It took off for its maiden flight in August 1944 and was a mighty impressive aircraft. It was so potent, so quick and so versatile it managed to stay in service up until 1963, but even then it never stopped flying. AT this point enthusiasts wanted to get their hands on one and many did.  Grumman F8F Bearcat became popular between acrobatic flying pilots and air racers. Of course, for these purposes plane had to be heavily modified. That was how the fastest of them all – the Rare Bear – was born.

Rare Bear, extremely modified F8F Bearcat, dominated Reno Air Races for decades. It was just too fast for others to even think of competing with it. Its official record is 850.24 km/h and so it is the fastest airplane with piston engine in the world. Or is it?

Hawker Sea Fury was fast in service already, but people have modified these planes for air racing. (Don Ramey Logan, Wikimedia(CC BY-SA 4.0)

Rare Bear holds the official record, but another heavily modified airplane, based on British Hawker Sea Fury. This fighter plane was also born at the end of the Second World War. Seeing that war is pretty much over, RAF lost interest in Hawker Fury, but the Royal Navy still wanted the fighter, so a Sea Fury version was developed. It was amazingly quick for its time, but, when got even quicker after it finished its service and got into hands of acrobatic pilots and air racers. Unofficial record of highest speed of propeller-driven airplane belongs to a heavily modified Hawker Sea Fury – 880 km/h.




So we know which airplane holds the record. But both of the contenders were heavily modified and it is kind of interesting to see, which airplane was the fastest straight from the factory. That would be German Dornier Do 335 Pfeil. It was introduced at very late stages of WW2 and didn’t manage to prove its full potential. However, we do know it was the fastest propeller-driven airplane in the entire war.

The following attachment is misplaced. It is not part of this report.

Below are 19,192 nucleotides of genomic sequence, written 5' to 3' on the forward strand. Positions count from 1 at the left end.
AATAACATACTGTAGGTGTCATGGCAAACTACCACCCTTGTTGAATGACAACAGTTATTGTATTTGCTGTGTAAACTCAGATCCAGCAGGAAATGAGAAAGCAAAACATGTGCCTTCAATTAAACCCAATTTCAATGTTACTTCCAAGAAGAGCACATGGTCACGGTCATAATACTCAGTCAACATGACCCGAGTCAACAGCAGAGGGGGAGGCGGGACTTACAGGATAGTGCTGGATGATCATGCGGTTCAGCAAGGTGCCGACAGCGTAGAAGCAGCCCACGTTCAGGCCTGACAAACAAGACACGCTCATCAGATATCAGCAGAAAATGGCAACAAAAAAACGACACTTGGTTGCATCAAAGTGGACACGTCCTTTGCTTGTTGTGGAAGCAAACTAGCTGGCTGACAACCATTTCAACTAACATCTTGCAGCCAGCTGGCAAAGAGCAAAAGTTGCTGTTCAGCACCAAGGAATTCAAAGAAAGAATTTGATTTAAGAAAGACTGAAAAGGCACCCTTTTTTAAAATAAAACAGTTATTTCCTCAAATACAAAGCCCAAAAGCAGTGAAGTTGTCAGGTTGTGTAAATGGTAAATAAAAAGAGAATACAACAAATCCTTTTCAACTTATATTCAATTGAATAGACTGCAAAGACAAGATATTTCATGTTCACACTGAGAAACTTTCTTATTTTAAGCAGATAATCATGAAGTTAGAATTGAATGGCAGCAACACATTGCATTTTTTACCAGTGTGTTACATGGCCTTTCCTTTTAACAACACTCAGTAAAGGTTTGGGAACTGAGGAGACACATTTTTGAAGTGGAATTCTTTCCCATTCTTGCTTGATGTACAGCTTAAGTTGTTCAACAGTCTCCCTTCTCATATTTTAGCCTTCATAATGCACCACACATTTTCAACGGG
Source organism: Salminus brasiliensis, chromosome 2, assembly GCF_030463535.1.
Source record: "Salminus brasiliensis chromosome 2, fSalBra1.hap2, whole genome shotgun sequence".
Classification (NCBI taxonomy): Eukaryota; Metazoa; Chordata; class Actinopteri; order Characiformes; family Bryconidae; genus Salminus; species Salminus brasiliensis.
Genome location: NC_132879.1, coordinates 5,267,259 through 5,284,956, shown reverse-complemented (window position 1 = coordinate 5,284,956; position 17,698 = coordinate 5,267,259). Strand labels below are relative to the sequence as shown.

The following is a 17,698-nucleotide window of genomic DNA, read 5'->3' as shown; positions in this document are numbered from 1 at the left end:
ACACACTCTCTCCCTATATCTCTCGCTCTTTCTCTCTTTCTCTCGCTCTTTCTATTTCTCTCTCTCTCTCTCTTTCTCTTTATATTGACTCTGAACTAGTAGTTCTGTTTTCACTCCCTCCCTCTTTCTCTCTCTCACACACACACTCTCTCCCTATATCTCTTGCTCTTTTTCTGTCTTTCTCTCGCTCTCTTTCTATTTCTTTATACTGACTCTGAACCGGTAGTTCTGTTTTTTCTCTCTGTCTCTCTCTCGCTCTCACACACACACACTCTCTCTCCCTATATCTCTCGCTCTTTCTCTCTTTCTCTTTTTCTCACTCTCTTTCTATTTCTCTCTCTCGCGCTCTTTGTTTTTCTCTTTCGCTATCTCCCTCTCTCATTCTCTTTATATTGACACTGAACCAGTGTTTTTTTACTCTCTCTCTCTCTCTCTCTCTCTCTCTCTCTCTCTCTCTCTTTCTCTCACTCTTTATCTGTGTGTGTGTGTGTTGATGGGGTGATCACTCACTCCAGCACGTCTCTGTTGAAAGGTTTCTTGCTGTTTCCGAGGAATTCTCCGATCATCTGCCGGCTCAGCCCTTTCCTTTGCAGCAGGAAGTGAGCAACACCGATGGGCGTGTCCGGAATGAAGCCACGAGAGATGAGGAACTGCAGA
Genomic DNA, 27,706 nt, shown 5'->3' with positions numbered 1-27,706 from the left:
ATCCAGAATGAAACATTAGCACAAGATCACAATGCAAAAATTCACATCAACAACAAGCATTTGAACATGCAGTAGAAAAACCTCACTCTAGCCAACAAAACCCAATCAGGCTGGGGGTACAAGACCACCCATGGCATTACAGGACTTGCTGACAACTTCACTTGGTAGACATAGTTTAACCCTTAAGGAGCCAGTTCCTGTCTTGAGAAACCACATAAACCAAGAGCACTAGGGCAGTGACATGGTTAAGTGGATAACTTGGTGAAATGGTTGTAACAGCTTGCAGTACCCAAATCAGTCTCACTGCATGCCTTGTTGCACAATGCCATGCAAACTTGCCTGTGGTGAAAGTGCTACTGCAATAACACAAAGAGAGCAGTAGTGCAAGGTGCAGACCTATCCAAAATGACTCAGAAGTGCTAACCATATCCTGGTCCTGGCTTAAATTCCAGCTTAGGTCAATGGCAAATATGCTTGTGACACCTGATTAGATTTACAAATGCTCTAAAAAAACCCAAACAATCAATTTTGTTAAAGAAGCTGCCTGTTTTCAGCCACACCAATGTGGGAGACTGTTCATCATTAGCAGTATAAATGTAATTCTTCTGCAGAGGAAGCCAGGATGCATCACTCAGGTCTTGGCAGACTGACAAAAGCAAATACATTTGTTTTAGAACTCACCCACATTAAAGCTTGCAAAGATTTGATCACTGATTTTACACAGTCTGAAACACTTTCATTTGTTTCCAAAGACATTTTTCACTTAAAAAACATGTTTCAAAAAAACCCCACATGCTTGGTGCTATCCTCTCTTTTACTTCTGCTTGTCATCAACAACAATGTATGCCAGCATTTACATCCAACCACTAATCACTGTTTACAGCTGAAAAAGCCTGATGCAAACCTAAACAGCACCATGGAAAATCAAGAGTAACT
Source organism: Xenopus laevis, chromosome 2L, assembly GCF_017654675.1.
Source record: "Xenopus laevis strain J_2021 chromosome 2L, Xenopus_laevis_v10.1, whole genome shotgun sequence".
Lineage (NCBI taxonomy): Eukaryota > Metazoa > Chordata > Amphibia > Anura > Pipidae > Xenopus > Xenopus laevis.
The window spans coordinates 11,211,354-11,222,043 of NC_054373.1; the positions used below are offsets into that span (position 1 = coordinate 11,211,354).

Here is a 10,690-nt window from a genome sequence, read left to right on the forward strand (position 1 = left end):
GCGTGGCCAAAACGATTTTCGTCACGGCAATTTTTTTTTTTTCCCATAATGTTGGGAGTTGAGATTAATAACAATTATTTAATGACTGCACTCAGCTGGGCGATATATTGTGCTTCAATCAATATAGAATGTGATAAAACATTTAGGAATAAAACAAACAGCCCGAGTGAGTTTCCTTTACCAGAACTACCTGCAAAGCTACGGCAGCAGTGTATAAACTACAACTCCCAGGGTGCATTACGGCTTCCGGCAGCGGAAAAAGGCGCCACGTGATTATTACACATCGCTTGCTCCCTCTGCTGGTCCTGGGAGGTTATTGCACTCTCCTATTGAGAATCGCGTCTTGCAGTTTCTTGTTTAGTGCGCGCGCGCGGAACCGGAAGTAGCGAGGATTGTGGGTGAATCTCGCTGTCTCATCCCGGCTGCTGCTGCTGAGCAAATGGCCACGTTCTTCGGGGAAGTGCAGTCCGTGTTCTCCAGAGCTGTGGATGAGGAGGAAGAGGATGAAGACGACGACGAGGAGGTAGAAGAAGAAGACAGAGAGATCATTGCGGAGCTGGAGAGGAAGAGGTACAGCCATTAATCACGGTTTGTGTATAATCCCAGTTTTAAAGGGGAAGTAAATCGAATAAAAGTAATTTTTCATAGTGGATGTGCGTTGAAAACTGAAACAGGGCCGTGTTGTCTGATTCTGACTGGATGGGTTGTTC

Blue Angels, United States Navy’s flight demonstration squadron, transitioned to the Grumman F8F-1 Bearcat in 1946. (USN, Wikimedia)

Dornier Do 335 Pfeil had two engines mounted in the fuselage and each one of them drove a separate propeller – one was pushing the airplane, while the other one was pulling. This peculiar arrangement meant that Do 335 Pfeil could reach speeds of up to 765 km/h and even if one of the engines was turned off or disabled it could still fly at 563 km/h. Only 11 fighter planes were delivered in 1945 until Americans took over the factory, but those Allied pilots who witnessed the Do 335 Pfeil could not believe its speed at level flight.

Dornier Do 335 Pfeil had to engines and two propellers – one was mounted on the tail of the airplane. (Guinnog, Wikimedia(CC BY-SA 3.0)

Now the only surviving example is in a museum, so we will never know what speed could it reach in a dive. However, we do know that a British Supermarine Spitfire reached 1,110 km/h speed in a dive in 1952. That’s the closest propeller-driven airplane ever got to the speed of sound. That is an impressive performance, but it is far from the actual fastest plane in the world.

A similar Supermarine Spitfire got close to the speed of sound several times, but only in a dive. (RAF official photographer , Wikimedia(CC BY-SA 3.0)

That would be Lockheed SR-71 Blackbird, which in 1976 reached 3,530 km/h. This strategic reconnaissance aircraft is retired from 1988, but is still regarded as one of the best airplane designs ever.